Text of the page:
Frank Scott Jr. wins second term as Little Rock’s mayor
Campaign had been combative and expensive
Incumbent Little Rock Mayor Frank Scott Jr. (right) won reelection Tuesday. Here he gives a pat on the back in passing to candidate Steve Landers Sr. at the conclusion of a candidate forum held in Little Rock. Oct. 10, 2022. (John Sykes/Arkansas Advocate)
This story was updated at 4:10 p.m. Nov. 11 to reflect the latest vote tallies from the Pulaski County Election Commission’s website.
Incumbent Little Rock Mayor Frank Scott Jr. won re-election Tuesday night in the city’s combative and high-dollar mayor’s race, with 49.9% of the vote according to unofficial totals on election night.
Finishing second in the four-candidate field was retired auto dealer Steve Landers Sr. at 38.3%.
To win, the top finisher needed 40% to avoid a runoff next month, according to Pulaski County election officials.
These are complete, unofficial results as of Friday, Nov. 11, according to the Pulaski County Election Commission’s website:
- Scott, first elected Little Rock mayor in 2018, 31,530votes (48.7%).
- Steve Landers Sr., longtime auto dealer, 25,744 votes (39.7%).
- Greg Henderson, food blogger and entrepreneur, 5,036 votes (7.8%).
- Glen Schwarz, a three-time mayoral candidate, 998 votes (1.5%).
Spokesmen for the Scott and Landers campaigns did not respond to questions about Scott’s victory late Tuesday.
On Twitter, Scott wrote: “This win is bigger than me — it’s about all of us. Little Rock, thank you — I am grateful for each and every one of you. Tomorrow, we move forward as a city together.”
The four candidates have debated for weeks over issues including crime and policing, parks, public records, a canceled citywide LITfest celebration and how best to grow the capital city.
Contentious at times
Scott and Landers, in particular, exchanged accusations during community forums.
Landers questioned Scott’s ethics surrounding financing for the canceled LITfest event and charged the mayor with doing too little to address the city’s violent crime.
Scott accused Landers of using racially charged language — a “dog whistle” — and saying Landers didn’t have a plan for improving crime stats.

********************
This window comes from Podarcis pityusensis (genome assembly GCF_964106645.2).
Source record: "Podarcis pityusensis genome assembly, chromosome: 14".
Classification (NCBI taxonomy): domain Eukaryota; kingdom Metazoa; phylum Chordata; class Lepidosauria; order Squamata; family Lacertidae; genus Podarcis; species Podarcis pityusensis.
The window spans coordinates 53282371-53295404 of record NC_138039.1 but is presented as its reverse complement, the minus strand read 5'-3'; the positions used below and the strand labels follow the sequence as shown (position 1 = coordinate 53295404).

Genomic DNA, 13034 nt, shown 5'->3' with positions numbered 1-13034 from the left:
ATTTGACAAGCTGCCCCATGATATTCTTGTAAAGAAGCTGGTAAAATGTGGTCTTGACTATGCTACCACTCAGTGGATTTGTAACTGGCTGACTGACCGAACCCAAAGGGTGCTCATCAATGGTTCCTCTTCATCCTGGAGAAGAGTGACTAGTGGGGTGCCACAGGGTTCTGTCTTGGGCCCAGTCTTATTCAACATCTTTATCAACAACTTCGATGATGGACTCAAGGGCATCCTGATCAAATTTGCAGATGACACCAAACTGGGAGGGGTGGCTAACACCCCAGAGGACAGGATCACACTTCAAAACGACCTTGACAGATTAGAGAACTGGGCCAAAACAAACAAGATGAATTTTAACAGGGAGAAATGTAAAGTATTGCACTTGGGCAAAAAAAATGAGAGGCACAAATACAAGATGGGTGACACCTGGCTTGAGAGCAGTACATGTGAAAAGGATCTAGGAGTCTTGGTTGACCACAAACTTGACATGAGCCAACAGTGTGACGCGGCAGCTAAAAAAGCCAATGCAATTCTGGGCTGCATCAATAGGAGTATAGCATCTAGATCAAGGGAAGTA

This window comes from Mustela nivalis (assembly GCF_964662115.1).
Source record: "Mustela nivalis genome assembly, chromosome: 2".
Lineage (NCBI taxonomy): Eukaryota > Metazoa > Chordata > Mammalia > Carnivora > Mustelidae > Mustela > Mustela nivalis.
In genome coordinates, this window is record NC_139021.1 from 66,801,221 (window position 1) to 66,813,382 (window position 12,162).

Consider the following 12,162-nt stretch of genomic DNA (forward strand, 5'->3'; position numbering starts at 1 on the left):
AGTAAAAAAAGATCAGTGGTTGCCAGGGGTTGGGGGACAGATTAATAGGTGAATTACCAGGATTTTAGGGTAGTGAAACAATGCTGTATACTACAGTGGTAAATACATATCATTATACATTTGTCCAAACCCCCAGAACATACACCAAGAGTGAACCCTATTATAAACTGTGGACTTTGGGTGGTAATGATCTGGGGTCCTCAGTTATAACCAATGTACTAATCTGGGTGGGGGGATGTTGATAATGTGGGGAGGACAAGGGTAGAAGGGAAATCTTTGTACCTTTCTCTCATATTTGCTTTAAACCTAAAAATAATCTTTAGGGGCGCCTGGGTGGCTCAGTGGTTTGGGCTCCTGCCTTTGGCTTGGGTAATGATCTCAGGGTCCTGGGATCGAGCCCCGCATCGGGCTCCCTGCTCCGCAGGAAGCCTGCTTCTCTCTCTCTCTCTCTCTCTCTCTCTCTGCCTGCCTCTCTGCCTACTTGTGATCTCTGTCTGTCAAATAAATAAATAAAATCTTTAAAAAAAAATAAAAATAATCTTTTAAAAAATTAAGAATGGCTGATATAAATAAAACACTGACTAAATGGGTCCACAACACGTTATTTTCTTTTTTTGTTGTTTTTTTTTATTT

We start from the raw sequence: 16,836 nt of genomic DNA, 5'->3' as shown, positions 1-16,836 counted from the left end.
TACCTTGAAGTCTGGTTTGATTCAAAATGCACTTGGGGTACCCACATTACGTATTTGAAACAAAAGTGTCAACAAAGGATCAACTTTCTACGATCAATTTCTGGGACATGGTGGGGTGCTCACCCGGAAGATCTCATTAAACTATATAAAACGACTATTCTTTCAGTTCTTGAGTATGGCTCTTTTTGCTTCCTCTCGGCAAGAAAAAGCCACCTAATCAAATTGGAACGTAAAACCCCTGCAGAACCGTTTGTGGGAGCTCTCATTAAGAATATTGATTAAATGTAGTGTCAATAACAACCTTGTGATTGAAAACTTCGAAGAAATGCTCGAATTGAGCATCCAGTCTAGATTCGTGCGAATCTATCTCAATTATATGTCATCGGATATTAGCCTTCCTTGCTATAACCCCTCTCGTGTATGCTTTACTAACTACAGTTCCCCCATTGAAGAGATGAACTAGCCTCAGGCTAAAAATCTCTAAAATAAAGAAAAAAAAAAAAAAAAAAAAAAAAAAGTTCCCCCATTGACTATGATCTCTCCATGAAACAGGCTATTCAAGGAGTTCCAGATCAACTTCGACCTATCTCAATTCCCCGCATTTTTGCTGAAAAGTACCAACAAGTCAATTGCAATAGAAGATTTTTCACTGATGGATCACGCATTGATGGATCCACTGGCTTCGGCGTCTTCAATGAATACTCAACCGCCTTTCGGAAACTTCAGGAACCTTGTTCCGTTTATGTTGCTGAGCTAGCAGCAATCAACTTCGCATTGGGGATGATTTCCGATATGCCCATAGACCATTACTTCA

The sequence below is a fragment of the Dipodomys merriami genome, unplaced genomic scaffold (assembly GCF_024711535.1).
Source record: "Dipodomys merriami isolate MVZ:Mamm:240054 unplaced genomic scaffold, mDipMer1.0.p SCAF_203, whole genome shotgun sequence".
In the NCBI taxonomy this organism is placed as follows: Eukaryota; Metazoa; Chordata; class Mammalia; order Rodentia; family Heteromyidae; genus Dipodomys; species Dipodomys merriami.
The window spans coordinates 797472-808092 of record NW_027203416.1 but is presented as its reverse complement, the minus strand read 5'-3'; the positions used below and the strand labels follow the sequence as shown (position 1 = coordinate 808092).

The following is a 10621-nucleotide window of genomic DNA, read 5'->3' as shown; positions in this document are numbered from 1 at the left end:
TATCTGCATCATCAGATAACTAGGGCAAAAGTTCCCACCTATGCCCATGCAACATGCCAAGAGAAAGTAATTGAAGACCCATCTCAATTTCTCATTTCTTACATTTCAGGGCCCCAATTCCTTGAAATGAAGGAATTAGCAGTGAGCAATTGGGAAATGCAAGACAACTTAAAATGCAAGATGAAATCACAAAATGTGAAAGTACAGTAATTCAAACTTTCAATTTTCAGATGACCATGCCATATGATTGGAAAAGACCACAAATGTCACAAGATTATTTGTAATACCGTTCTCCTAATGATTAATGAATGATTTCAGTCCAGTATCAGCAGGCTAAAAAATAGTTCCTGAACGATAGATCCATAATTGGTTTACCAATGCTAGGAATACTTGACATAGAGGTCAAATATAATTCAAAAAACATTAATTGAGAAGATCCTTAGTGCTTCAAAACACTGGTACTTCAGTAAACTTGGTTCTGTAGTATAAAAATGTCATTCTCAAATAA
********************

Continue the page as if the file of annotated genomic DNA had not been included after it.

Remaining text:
The mayor also faced criticism over the city’s failure to produce public records as required by law under the Arkansas Freedom of Information Act. City lawyers admitted in one lawsuit that the city had violated the FOIA. On Tuesday, a circuit court judge ordered Scott to show cause why he shouldn’t be held in contempt for failing to produce phone records in a lawsuit by blogger Matt Campbell.
Scott, 38, became Little Rock’s first popularly elected black mayor in a runoff election in 2018.
Landers, 69, who is white, received the largest share of campaign contribution support, much of it from business interests, according to campaign finance disclosure records.
Landers’ campaign raised almost $1 million, more than double Scott’s $403,604 total, according to reports filed Nov. 1. Landers’ campaign contributions included a $400,000 loan to himself.
The two other candidates’ reports show Henderson, 39, with $7,710 in campaign contributions, Schwarz, 68, with $101.
Landers’ near-$1 million in campaign contributions and loans appear to have surpassed campaign funds raised by past Little Rock mayoral candidates.
Plans if elected
In his campaign, Scott emphasized his plans to bring more growth and economic development to the city, and pointed to progress made since his 2018 election.
Landers, who sold his chain of car dealerships to his son in 2016, argued for more police officers along with changes in policing practices to lower violent crime in Little Rock.
Henderson said he wanted to strengthen ties between city residents with city government and police.
Schwarz said he wanted to fight global warming and bring a space program to the area, along with legalizing marijuana use.
The most recent previous Little Rock mayor’s race, in 2018, required a runoff after neither Scott nor 2nd-place finisher Baker Kurrus accumulated the required 40% of the vote in the November General Election.
Scott had 37%, Kurrus, 29%, according to Ballotpedia, topping third-place finisher Warwick Sabin with 28.3%
In the December runoff, Scott garnered 58% of votes to win; Kurrus had 42%.
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